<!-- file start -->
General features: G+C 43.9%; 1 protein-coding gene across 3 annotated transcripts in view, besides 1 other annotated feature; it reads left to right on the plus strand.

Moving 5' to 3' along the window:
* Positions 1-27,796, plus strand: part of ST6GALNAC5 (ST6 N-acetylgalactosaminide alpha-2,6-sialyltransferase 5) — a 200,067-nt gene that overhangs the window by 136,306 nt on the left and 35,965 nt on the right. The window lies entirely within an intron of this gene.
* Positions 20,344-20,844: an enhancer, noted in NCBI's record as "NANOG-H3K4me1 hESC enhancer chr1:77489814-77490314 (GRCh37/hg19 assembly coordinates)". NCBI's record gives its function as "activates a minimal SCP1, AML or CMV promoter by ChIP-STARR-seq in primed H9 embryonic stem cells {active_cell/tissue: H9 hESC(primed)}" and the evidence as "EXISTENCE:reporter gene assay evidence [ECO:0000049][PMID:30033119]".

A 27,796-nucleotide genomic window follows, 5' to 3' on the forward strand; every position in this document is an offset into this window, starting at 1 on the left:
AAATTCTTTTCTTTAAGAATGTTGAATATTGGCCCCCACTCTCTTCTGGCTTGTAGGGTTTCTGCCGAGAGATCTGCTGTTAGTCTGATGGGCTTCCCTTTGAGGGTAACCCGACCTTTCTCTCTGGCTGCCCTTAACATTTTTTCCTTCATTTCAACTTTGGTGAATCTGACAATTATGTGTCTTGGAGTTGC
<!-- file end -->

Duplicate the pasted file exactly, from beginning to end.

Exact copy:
General features: G+C 43.9%; 1 protein-coding gene across 3 annotated transcripts in view, besides 1 other annotated feature; it reads left to right on the plus strand.

Moving 5' to 3' along the window:
* Positions 1-27,796, plus strand: part of ST6GALNAC5 (ST6 N-acetylgalactosaminide alpha-2,6-sialyltransferase 5) — a 200,067-nt gene that overhangs the window by 136,306 nt on the left and 35,965 nt on the right. The window lies entirely within an intron of this gene.
* Positions 20,344-20,844: an enhancer, noted in NCBI's record as "NANOG-H3K4me1 hESC enhancer chr1:77489814-77490314 (GRCh37/hg19 assembly coordinates)". NCBI's record gives its function as "activates a minimal SCP1, AML or CMV promoter by ChIP-STARR-seq in primed H9 embryonic stem cells {active_cell/tissue: H9 hESC(primed)}" and the evidence as "EXISTENCE:reporter gene assay evidence [ECO:0000049][PMID:30033119]".

A 27,796-nucleotide genomic window follows, 5' to 3' on the forward strand; every position in this document is an offset into this window, starting at 1 on the left:
AAATTCTTTTCTTTAAGAATGTTGAATATTGGCCCCCACTCTCTTCTGGCTTGTAGGGTTTCTGCCGAGAGATCTGCTGTTAGTCTGATGGGCTTCCCTTTGAGGGTAACCCGACCTTTCTCTCTGGCTGCCCTTAACATTTTTTCCTTCATTTCAACTTTGGTGAATCTGACAATTATGTGTCTTGGAGTTGC